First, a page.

The thing at the top of his staff was not very well molded, and I probably could have spent more time adding manual shadows to make it more visually interesting, but by this point I was ready to be done. In fact, twice I thought I had finished the figure, only to realize something was missing: the first time it was the strap under his left elbow (which you cannot really see in the picture) and the second it was his head tattoo. That tattoo turned out very nicely, and on this one I was able to use another trick from my research, which was to use flesh colors to subtract from the tattoo. The initial "V" shape was much thicker, but I cut away from it with very small bits of flesh tone, and the result is much more visually interesting while also matching the card art.


And there they are, all together!

But, you ask, how's the game?


My son and I played this morning, me as Laurel of Bloodwood, him as Elder Mok. As with any first-run, there were a lot of pauses to look up rules, and there were a few things I messed up. Putting that aside, we had a great time. I really like the revised adventure system, where you can choose between combat, exploration, and social adventures. The market, healing, and defeat revisions are also greatly appreciated, as they make the game smoother, more interesting, and more fun. Laurel ended up defeating Dragon Lord Margath with one health remaining, but it really was just a learning game: I look forward to playing again now that we have a better understanding of the game system.

All of the event cards present you with an option, and several of them that we faced really made us think about the decision. The most interesting one was one I faced, where Laurel saw that bandits were going to attack a village, and so I could either (a) set a trap for them and have a small chance of succeeding, ending up with a trophy, or (b) letting the bandits raid the town, then swooping in to loot what remains, which would let me take a free item from any market. The latter was obviously much better reward, given that the Twin Daggers were in a market and looked like they were designed for my character, but I found myself really torn: do I do the evil thing and get rewards, or the "right" thing and maybe get nothing? Well, we decided that it wasn't me doing these things, it was Laurel, and she was an angry and bitter elf. I got the Daggers, and later on I killed the Dragon High Lord using them. It's a good story, and it's not the kind of thing we ever had happen in second edition.

Combat Tokens: Image from FFG
I like the token-tossing combat more than I thought I would. It was previously unfamiliar to me, but I wonder if we'll some other designers picking it up and running with it. At first, I thought it would just be a weaker version of dice, but the chips can do one thing much better than dice: unambiguously flip over. The fact that the chips show what's on their reverse side is clever and leads to some fun tactical considerations. Second edition combat was mostly an exercise in repeated dice rolling; the only real significant decision was which character would take the blow. This did lead to some very funny cases of throwing allies under the bus, but it was mostly tedious.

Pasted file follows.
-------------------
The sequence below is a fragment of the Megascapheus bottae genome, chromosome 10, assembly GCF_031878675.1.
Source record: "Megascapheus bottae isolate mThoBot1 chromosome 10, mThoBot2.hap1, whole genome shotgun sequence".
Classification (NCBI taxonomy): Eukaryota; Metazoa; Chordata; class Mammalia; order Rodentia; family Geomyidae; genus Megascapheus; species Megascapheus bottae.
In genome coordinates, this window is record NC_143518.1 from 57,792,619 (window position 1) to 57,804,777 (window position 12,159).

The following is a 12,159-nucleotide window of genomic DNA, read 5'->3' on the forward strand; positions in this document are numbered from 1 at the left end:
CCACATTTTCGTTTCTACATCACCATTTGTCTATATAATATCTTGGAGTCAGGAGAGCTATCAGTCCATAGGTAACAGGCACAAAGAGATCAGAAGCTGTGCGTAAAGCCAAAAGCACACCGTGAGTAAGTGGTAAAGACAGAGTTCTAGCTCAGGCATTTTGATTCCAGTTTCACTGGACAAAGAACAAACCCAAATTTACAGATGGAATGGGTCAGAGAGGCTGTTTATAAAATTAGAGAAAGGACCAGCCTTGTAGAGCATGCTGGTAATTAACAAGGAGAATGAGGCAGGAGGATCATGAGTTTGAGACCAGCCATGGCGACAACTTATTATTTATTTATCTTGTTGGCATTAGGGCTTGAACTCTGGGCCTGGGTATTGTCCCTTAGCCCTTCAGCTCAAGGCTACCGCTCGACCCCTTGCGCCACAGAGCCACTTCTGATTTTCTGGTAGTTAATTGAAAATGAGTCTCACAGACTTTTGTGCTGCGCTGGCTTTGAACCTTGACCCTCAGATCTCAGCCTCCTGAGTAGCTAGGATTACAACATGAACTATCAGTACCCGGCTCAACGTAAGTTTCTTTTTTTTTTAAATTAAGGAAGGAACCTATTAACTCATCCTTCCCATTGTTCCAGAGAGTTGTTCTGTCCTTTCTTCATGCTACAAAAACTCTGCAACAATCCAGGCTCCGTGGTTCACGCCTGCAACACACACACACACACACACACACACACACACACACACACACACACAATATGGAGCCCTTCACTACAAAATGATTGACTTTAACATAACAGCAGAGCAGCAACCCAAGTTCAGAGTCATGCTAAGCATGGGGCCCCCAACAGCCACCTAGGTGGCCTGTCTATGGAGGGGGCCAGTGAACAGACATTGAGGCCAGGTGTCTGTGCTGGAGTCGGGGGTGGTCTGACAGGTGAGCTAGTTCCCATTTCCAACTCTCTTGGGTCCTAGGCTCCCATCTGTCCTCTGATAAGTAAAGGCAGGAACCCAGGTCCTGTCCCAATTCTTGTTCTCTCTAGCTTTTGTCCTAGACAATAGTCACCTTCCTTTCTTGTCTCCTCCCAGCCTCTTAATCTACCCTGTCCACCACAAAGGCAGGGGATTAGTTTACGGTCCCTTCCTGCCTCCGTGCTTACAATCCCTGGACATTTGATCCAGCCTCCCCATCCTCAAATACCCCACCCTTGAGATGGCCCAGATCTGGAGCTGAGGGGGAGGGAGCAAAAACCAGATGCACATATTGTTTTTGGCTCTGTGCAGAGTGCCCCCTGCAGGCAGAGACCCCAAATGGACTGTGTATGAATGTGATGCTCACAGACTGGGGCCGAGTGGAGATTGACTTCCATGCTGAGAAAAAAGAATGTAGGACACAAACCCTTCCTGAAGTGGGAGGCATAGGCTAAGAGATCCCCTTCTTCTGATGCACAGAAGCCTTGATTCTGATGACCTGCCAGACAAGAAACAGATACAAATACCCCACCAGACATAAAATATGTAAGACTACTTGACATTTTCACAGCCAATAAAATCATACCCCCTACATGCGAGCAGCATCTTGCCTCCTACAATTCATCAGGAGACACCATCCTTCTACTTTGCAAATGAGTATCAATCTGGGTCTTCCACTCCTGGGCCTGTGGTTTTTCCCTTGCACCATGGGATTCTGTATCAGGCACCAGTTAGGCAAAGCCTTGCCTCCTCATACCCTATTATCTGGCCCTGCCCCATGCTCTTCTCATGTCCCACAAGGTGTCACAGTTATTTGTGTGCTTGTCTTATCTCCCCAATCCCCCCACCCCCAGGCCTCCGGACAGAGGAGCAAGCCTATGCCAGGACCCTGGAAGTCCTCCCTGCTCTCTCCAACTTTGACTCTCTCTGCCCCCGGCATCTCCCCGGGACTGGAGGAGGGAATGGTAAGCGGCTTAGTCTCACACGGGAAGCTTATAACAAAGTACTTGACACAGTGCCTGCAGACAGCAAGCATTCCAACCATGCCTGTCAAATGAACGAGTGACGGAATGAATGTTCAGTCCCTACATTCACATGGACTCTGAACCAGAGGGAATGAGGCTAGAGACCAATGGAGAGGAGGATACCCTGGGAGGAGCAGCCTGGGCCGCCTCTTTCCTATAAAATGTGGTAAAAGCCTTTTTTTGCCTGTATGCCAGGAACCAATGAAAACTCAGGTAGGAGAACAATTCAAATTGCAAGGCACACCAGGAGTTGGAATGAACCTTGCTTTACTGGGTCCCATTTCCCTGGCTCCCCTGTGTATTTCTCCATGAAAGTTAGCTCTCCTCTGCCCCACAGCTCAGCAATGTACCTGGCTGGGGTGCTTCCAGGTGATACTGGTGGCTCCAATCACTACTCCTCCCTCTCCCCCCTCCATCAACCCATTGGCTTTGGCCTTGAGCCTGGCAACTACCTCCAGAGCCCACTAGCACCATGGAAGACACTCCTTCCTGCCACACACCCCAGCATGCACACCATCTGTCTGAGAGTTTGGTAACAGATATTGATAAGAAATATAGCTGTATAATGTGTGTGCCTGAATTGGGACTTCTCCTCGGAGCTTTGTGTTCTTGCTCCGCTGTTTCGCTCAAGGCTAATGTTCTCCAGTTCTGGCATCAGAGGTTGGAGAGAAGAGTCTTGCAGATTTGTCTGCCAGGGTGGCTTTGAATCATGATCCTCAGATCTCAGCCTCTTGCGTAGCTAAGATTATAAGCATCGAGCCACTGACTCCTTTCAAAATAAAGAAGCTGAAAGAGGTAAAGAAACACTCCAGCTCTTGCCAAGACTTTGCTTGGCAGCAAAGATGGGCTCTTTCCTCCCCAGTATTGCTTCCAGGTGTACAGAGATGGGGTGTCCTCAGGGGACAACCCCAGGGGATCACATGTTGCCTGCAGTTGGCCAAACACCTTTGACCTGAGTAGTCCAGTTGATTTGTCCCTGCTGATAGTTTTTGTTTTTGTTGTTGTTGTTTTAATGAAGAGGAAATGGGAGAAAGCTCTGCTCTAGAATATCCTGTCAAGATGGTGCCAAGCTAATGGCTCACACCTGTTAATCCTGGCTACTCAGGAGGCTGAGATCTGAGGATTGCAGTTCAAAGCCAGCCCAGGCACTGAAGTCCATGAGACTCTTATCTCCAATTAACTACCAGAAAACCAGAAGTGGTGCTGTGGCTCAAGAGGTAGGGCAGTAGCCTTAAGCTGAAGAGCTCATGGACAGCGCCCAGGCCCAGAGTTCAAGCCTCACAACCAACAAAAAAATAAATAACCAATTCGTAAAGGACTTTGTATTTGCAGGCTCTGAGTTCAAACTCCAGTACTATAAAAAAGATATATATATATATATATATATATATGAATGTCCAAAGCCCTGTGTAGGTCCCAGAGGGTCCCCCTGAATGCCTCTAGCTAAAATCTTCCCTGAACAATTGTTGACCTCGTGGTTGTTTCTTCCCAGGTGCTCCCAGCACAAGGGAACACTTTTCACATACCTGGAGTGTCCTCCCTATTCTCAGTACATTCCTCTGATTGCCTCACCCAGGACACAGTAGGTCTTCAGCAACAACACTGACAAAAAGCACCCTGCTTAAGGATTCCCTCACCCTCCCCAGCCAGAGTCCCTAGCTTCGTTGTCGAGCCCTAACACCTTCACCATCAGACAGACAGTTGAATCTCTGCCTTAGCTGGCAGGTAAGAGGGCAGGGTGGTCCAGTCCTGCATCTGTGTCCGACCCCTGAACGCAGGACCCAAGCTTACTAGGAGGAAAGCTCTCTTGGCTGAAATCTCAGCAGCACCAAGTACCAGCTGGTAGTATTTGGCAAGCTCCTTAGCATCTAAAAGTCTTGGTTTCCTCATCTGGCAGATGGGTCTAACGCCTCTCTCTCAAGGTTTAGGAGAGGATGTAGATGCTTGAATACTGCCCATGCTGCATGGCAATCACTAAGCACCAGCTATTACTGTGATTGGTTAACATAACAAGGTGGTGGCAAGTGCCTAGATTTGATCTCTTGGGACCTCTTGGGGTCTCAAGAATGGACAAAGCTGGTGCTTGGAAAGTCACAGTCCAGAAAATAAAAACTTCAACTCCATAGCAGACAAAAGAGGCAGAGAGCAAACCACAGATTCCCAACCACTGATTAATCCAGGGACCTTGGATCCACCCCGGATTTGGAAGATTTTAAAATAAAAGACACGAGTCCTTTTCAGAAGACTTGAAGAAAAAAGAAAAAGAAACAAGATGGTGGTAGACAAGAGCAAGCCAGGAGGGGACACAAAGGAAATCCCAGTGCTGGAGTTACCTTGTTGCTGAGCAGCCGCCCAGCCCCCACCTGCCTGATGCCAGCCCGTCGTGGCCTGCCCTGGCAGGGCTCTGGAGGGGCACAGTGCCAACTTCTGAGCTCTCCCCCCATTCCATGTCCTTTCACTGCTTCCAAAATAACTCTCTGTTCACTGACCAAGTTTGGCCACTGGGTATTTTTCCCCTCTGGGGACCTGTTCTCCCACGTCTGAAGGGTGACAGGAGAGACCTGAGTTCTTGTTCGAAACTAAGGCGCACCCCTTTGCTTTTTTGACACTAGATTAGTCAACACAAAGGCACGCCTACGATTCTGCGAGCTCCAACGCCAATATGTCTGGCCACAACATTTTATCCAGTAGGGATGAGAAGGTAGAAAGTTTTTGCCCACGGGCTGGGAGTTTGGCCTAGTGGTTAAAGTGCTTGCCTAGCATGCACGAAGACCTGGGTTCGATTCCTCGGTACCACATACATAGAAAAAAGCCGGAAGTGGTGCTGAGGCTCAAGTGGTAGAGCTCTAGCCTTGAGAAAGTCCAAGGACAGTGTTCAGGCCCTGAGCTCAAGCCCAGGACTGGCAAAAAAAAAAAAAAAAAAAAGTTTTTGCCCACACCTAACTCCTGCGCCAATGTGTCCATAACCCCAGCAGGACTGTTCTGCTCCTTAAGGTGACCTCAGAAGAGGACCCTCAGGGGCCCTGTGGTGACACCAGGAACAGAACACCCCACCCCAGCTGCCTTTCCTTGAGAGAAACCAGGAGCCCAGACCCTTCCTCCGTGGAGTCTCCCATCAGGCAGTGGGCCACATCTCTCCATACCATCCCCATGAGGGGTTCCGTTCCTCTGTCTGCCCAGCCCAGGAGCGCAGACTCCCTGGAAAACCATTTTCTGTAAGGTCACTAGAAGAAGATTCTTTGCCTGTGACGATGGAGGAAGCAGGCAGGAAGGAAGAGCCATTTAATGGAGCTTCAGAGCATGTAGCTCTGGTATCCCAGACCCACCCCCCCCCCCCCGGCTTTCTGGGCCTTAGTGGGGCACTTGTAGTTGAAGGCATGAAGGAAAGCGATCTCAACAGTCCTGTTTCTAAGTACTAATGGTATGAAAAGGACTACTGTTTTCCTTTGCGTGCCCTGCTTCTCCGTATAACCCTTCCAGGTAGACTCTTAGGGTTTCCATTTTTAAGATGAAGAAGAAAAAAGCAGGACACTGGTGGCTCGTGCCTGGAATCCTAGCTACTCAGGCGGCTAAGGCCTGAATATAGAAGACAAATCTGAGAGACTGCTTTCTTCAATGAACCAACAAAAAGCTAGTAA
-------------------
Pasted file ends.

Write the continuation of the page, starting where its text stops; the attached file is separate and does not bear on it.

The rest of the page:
There's also an aesthetic to tossing the tokens that I cannot quite place, how they fall and roll in a way quite different from dice. I'm still unsure how this makes up for the fact that "rolling" them in your had is a little tricky. I am also a little worried about the chips getting dinged up, but I see FFG is selling spare sets for just $5. We have only played once, but I certainly like them better than the second edition's dice so far.

Winter break has been a great opportunity for me to catch up one some blogging and some painting, but it has also been very productive for my current research project. In fact, this afternoon I closed the last issue in the "finish before the new year" milestone on GitHub. Come to think of it, I haven't blogged about that project at all, nor Spring's upcoming immersive learning class. The next week and half will involve a lot of planning for the next semester, so perhaps I will find some time to share those stories in the coming days.

Tuesday, December 22, 2015

Painting Fury of Dracula

I had been aware of Fury of Dracula as a hard-to-find hidden movement game, and when I watched the Shut Up & Sit Down Review of Specter Ops, I was sure we'd see another printing. I have seen SU&SD reviews drive common retailers out of stock on hot games more than once, and so if Paul Dean opines about its elegance and beauty, Fantasy Flight would be fools not to reprint it.

I picked up a copy of the third edition from my FLGS, Wizard's Keep, and got to painting. The miniatures are decent but not great. With this set, I tried to be more deliberate about contrast. Regular readers may remember my work on the heroes of Shadows of Brimstone, particularly the Marshal, where I added another highlight layer after I thought I was done, and that really made the model pop.


Lord Godalming was the first out of the gate. I had some fun with his lantern, doing the OSL in a slightly different style than before. Instead of painting the whole figure normally and then trying to add the lights, I built up highlights around where the lantern shines, and then tinted and brightened at the end with a series of glazes. It worked well, and I am happier with this than my last attempt. After having played the game, I realized I could have taken the lantern light up much brighter: it looks OK in this close-up, but on the table, it doesn't register.